Plutarch also reveals Kyphi was burned in the temples in during the evening rites of temples in Egypt, along with frankincense in the morning and myrrh at midday. This corresponds to a story in the 4th century b.c.e of Petese, prophet of Ra in Heliopolis, who was struck down by the gods. The wife of Petese mixes together frankincense, myrrh, and Kyphi; she burns this for the sun god R’a who then speaks in the voice of Petese, thus this powerful combination was able to bring the power of speech to her husband.

Ingredients: Dates, Grape Wine, Date Wine, Honey, Frankincense, Myrrh, Chios, Pine Resin, Sweet Flag, Rooibos, Lemongrass, Spearmint, Sweet Galingale, Juniper, Pine Kernels, Chervil, Cinnamon, Sweet Almond Oil, Grapeseed Oil

Osiris seated on a throne

Ka’ Hr Ka’

The sacred Kaʿ Hr Kaʿ unguent is produced for the burial rites of the god Sokar-Osiris during the month of Khoiak to renew the cycle of His death and rebirth. Though the Kaʿ Hr Kaʿ unguent is to anoint the emblematic Sokar mummy the ingredients are excellent for the skin. The complex scent consists of layers of cinnamon and frankincense, Egyptian lotus, with a hint of pine. It will leave you with that feeling of immortality of Osiris ascending to the heavens.

Ingredients: Frankincense resin, Pine resin, Honey, Egyptian lotus, Palm Butter, Olive oil, Sweet almond oil, Grape Wine, Beeswax, Cinnamon

Mendesian

Mendesian - Myrrh resin and cinnamon sticks

This scent originated in Mendes; the Greek name of the Ancient Egyptian city of Djadwt, also known in Ancient Egypt as Par Ba’nabdjadwt (The Domain of the Ram Lord of Djadwt) and Inpat, is known today as Tell El-Ruba. This nile delta city became the capitol of Ancient Egypt’s Late Period. Mendesian perfume was so popular for thousands of years, that it became known simply as ‘The Egyptian’ by Roman times.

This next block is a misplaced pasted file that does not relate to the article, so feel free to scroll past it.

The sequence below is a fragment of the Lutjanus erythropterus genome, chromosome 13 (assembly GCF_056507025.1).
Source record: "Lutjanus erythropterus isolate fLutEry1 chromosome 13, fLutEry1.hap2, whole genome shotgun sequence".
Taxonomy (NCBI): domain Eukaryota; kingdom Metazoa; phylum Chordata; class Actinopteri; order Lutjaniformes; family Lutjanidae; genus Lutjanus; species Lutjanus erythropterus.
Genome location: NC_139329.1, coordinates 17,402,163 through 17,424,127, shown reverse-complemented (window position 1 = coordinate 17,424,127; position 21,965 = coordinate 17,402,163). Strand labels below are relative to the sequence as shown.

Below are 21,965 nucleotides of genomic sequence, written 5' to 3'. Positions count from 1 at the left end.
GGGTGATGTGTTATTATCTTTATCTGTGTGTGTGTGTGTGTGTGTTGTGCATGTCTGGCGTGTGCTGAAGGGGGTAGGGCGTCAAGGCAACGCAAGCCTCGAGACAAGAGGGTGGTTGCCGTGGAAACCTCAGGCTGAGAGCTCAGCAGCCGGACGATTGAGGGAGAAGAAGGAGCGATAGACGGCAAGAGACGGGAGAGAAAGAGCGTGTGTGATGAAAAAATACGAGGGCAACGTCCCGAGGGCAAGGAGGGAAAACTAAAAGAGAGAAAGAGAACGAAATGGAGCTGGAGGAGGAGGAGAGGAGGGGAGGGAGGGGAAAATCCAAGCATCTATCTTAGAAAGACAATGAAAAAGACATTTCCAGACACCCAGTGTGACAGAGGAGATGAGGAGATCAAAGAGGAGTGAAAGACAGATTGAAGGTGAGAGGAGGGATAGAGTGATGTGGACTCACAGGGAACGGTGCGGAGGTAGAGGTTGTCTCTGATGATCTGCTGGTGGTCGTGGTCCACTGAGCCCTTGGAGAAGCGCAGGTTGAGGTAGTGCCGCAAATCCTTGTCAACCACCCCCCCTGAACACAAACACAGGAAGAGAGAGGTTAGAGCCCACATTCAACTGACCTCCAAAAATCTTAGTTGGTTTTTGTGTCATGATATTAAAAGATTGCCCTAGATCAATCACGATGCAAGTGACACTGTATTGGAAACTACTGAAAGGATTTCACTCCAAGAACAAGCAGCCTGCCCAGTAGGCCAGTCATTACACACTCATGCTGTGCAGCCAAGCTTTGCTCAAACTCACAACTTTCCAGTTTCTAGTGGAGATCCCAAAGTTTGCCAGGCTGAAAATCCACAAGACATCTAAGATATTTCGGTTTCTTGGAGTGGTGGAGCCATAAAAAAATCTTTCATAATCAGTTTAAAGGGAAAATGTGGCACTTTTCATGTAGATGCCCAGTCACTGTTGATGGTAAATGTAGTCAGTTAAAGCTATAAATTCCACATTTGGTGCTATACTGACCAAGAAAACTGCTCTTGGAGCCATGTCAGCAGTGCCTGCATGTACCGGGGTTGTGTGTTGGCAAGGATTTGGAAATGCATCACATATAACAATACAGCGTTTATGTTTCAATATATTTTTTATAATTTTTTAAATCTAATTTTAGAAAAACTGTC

Ba’nabdjadwt was the god of Mendes, who was consulted by the Divine Tribunal in the Judgment of Horus and Seth. Ptah, the creator god of Memphis, took the form of Ba’nabdjadwt in his form of virility in the conception of Ramesses II. It can be worn for creativity, virility, and a favorable court verdict.

Ingredients: Myrrh, Cinnamon, Sweet Almond Oil, Grapeseed Oil

Frankincense

Frankincense resin

Boswellia serrata is the botanical name given to the tree that produces the resin known to the ancient Egyptians as sanatjr. It was first imported from Syria and Punt, with Pharaohs Hatshepsut, Tuthmose III, Amenhotep II and Rameses III attempting to grow trees to provide a domestic supply. Sanatjr was utilized in cosmetics, medicine, and ritual censing.  Burned as incense in purification rituals, it was also the first burned in the morning temple rites.

Ingredients: Frankincense Resin, Almond Oil, Grapeseed Oil

Myrrh

Myrrh resin

Myrrh is a natural resin extracted from the tree Commiphora myrrha across the Middle East and parts of Africa. Like frankincense it is an antiseptic. It was used in Pharaonic medicine as an analgesic for bruises, arthritis, sprains and toothaches. The ancient Egyptians used Myrrh as incense for their midday temple ritual.

Ingredients: Myrrh Resin, Almond Oil, Grapeseed Oil